Two images, side by side. The image on the left shows a cross section of a pale beige sphere. The image on the right shows a cross-section of the inside of an orange-brown sphere

The purchased galls (on the left) had to be crushed, whereas the local galls (right) were softer and could be ripped apart.

I placed the ripped and crushed galls on squares of muslin (usually used for my jam making!) and tied them into what I can best describe as giant tea-bags. I carefully lowered them into the jars of rainwater, and left them to steep for six days.

A decorated glass jam jar, nearly full of water. At the top of the water is a pouch of muslin, tied around natural contents.

The purpose of this process is to leech out gallotannic acid from the galls, which will react when further ingredients are added at a later stage of the recipe.

After six days the liquid had turned a strong tea-like colour, and there was a small amount of growth on top of the liquid.

A decorated glass jam jar, held up in front of a window. The liquid inside the jar is a pale brown-orange. There is a muslin pouch which contents at the top of the jar.

Thus, I strained the liquids again, after removing the galls, through another square of muslin, before boiling each of the liquids until they were reduced to 8 ounces in weight. Whilst the liquid was boiling, I prepared the other ingredients. I was especially struck by the beautiful pale green colour of the Iron II Sulphate.

A heart-shaped dish on top of digital scales. There is a small amount of pale green powder inside the dish.

I wasn’t sure what the recipe meant by “steeping” the Gum Arabic in vinegar, so I decided to make a reasonably thick paste. I used red wine vinegar, as I thought this might have been the most readily available vinegar accessible for most of the period in which the ink was in use.

Eventually the liquid was sufficiently reduced, and an even deeper brown colour. I decanted this into clean jars.

A dark brown liquid inside a decorated jam jar.

The first ingredient to add was the Iron II Sulphate. The reaction was immediate and impressive.

Orange-brown liquid in a jam jar turning black when a powder is added

The change from transparent brown to dusky black was striking. What’s happening is a chemical reaction. When the tannin (from the gallotannic acid) interacts with the iron sulphate, it forms a “ferrous tannate complex”, essentially a dusky-coloured pigment.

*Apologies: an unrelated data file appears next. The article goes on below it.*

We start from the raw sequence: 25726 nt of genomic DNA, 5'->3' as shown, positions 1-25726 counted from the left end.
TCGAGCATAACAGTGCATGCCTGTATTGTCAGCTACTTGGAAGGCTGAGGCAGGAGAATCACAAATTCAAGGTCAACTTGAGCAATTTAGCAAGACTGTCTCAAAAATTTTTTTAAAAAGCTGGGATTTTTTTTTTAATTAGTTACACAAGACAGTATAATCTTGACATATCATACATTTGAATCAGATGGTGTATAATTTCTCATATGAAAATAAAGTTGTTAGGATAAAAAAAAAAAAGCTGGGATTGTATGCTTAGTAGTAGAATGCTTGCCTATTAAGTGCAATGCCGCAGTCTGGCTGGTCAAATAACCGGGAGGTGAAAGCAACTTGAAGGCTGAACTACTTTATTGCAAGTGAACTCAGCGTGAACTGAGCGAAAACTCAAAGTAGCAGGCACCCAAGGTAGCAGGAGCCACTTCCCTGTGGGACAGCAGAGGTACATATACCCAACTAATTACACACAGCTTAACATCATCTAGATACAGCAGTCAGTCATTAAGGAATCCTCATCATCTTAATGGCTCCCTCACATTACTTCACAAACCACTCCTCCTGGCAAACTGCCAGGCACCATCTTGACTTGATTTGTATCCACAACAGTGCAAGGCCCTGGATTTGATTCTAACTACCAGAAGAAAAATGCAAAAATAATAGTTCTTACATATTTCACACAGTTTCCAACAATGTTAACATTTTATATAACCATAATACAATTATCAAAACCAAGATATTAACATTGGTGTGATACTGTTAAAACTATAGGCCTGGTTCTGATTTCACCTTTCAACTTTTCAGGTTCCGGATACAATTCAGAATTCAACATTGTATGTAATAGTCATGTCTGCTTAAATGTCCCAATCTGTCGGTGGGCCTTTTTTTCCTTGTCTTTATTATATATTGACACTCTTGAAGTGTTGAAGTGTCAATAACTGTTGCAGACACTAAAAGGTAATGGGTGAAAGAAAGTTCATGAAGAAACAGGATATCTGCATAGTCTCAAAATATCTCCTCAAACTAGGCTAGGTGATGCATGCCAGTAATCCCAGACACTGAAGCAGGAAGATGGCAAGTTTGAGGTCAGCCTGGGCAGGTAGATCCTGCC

The addition of Gum Arabic serves a number of practical purposes. It acts as a suspension agent for the pigment particles present in the liquid, keeping them distributed throughout the ink. It controls the thickness and flow of the ink, ensuring it is the right consistency for writing. It also controls the absorption of the ink into the writing surface, keeping it “on the top” for a little longer, before allowing the ink to be absorbed into the paper or parchment, making for sharper, cleaner writing marks.

Vinegar isn’t present in all iron gall ink recipes, but it is credited with slowing down the settling of pigment particles to the bottom of the ink, and with inhibiting mould growth during storage.

I could hardly wait to try out the ink (having a new dip-pen ready and waiting) but I restrained myself and waited the suggested 24 hours. Both inks when opened smelled of vinegar, but not overwhelmingly so. It’s a very thin liquid, easy to overload the pen. One noticeable difference between the two inks is that the “home grown” gall ink was black the moment it hit the page, but this could have been partly due to an overabundance of ink on the pen.

"Hello World" written in black ink on a decorative cream card

In contrast to this, the bought gall ink was rather pale when first applied. However, this colour darkened within a few minutes to jet black. The reason for this change in colour is that the iron ions in the mixture oxidise with the air, producing (from the ferrous tannate complex) a ferric tannate pigment with a darker colour, and thus a darker ink.

Furthermore, whilst the ferrous tannate complex is water soluble, the ferric tannate pigment is not, making the ink water resistant.

One final piece of curiosity was, unfortunately, not to be satisfied. I have often wondered what made different varieties of the same ink act so differently. Why do some versions of the ink “eat through” parchments, whilst others affect no damage to the surface? An obvious component is the acidity of the ink, and given that the galls are a variable source of gallotannic acid, I wondered whether different batches of galls would produce different amounts of acid. The Bodleian Conservation department very kindly provided me with some pH testing strips. Unfortunately, the ink simply turned them black, preventing any readings from being taken!

A small warning to those who intend to experiment for themselves – do remember to tighten the lid before shaking the ink…

Sources, Further Reading and Watching

Wheeler, Jo, and Katy Temple. Renaissance Secrets: Recipes and Formulas. London: V&A, 2009.